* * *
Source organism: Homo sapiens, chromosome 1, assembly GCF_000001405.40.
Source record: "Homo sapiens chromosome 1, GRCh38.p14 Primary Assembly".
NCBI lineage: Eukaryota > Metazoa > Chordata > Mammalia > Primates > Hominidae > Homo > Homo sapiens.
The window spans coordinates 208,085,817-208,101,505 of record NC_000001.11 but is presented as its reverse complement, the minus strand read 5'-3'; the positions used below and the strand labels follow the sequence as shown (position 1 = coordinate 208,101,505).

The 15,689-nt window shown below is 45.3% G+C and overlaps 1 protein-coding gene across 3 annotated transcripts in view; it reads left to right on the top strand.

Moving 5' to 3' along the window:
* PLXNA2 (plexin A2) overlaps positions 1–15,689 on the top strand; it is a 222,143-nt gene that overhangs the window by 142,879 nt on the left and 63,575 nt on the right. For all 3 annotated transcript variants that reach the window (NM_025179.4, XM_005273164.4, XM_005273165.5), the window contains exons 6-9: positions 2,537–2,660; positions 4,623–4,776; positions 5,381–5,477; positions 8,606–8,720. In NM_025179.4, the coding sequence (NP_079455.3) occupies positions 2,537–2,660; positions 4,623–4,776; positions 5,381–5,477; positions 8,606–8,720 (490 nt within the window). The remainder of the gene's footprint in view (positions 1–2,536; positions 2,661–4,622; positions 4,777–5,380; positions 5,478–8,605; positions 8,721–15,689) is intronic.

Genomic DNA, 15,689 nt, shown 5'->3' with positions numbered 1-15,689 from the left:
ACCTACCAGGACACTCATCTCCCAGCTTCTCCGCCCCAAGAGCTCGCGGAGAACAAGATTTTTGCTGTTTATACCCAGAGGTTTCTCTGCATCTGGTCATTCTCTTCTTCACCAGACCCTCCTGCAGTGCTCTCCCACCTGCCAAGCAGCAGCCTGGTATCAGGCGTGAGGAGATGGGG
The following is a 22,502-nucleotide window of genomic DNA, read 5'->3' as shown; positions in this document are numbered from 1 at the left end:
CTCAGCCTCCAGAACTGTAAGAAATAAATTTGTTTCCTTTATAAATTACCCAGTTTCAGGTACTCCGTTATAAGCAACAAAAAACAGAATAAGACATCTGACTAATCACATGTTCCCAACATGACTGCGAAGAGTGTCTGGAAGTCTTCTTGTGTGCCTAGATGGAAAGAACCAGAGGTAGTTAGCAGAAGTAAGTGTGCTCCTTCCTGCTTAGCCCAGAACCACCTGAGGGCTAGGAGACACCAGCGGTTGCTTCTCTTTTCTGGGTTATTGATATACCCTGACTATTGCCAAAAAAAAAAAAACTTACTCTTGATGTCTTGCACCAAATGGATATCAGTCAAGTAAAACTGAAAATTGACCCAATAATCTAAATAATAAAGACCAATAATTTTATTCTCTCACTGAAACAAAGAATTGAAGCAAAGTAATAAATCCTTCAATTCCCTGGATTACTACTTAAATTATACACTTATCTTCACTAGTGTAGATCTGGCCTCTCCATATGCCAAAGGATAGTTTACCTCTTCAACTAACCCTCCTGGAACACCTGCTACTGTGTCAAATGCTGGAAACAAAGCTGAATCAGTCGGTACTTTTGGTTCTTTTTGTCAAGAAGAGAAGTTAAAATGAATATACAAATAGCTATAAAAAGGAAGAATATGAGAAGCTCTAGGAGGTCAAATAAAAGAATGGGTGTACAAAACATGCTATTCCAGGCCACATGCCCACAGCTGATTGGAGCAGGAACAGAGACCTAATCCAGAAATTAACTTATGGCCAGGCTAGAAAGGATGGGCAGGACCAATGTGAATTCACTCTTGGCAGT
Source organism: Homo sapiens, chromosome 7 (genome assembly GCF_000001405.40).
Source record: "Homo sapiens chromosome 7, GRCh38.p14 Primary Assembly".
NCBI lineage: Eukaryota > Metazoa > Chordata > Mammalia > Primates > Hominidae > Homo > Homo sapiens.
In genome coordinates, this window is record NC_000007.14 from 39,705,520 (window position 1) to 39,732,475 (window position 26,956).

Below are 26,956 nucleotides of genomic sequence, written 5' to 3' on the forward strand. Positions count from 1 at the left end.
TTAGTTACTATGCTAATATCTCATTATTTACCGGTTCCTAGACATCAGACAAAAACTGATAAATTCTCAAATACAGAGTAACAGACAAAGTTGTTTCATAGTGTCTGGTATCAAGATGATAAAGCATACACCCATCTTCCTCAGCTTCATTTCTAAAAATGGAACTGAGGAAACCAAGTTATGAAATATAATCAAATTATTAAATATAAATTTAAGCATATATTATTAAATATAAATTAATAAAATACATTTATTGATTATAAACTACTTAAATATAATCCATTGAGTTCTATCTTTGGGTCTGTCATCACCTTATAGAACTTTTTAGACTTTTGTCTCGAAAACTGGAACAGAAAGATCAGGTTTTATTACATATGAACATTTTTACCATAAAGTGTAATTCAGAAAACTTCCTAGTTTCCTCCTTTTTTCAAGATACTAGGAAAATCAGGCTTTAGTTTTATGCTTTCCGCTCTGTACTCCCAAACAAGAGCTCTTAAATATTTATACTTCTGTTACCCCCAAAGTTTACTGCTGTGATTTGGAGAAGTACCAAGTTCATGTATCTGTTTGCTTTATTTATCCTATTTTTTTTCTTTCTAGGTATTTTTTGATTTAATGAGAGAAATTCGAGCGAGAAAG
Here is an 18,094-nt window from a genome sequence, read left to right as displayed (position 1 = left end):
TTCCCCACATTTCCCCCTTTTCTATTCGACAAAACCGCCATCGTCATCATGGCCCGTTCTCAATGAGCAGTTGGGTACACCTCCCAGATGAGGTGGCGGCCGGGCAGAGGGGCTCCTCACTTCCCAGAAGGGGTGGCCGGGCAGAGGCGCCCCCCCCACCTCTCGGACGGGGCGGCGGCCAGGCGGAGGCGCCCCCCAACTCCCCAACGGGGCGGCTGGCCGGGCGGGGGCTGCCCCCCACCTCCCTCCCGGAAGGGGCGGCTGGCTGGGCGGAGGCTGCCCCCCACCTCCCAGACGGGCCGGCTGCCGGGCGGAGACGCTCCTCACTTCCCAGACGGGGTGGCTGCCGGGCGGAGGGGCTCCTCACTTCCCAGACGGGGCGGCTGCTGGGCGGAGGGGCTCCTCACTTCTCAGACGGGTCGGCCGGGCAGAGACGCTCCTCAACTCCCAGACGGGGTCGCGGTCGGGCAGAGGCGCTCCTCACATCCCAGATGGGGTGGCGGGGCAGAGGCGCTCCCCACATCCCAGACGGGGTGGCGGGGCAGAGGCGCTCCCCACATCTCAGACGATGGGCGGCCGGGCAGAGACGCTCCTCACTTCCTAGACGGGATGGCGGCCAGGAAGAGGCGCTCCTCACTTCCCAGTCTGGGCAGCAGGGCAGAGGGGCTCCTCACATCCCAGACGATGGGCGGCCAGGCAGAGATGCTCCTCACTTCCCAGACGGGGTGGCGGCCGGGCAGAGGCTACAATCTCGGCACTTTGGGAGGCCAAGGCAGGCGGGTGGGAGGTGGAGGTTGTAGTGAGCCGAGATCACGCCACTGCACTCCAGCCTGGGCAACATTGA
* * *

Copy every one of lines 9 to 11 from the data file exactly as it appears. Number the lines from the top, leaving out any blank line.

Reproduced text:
ACCTACCAGGACACTCATCTCCCAGCTTCTCCGCCCCAAGAGCTCGCGGAGAACAAGATTTTTGCTGTTTATACCCAGAGGTTTCTCTGCATCTGGTCATTCTCTTCTTCACCAGACCCTCCTGCAGTGCTCTCCCACCTGCCAAGCAGCAGCCTGGTATCAGGCGTGAGGAGATGGGG
The following is a 22,502-nucleotide window of genomic DNA, read 5'->3' as shown; positions in this document are numbered from 1 at the left end:
CTCAGCCTCCAGAACTGTAAGAAATAAATTTGTTTCCTTTATAAATTACCCAGTTTCAGGTACTCCGTTATAAGCAACAAAAAACAGAATAAGACATCTGACTAATCACATGTTCCCAACATGACTGCGAAGAGTGTCTGGAAGTCTTCTTGTGTGCCTAGATGGAAAGAACCAGAGGTAGTTAGCAGAAGTAAGTGTGCTCCTTCCTGCTTAGCCCAGAACCACCTGAGGGCTAGGAGACACCAGCGGTTGCTTCTCTTTTCTGGGTTATTGATATACCCTGACTATTGCCAAAAAAAAAAAAACTTACTCTTGATGTCTTGCACCAAATGGATATCAGTCAAGTAAAACTGAAAATTGACCCAATAATCTAAATAATAAAGACCAATAATTTTATTCTCTCACTGAAACAAAGAATTGAAGCAAAGTAATAAATCCTTCAATTCCCTGGATTACTACTTAAATTATACACTTATCTTCACTAGTGTAGATCTGGCCTCTCCATATGCCAAAGGATAGTTTACCTCTTCAACTAACCCTCCTGGAACACCTGCTACTGTGTCAAATGCTGGAAACAAAGCTGAATCAGTCGGTACTTTTGGTTCTTTTTGTCAAGAAGAGAAGTTAAAATGAATATACAAATAGCTATAAAAAGGAAGAATATGAGAAGCTCTAGGAGGTCAAATAAAAGAATGGGTGTACAAAACATGCTATTCCAGGCCACATGCCCACAGCTGATTGGAGCAGGAACAGAGACCTAATCCAGAAATTAACTTATGGCCAGGCTAGAAAGGATGGGCAGGACCAATGTGAATTCACTCTTGGCAGT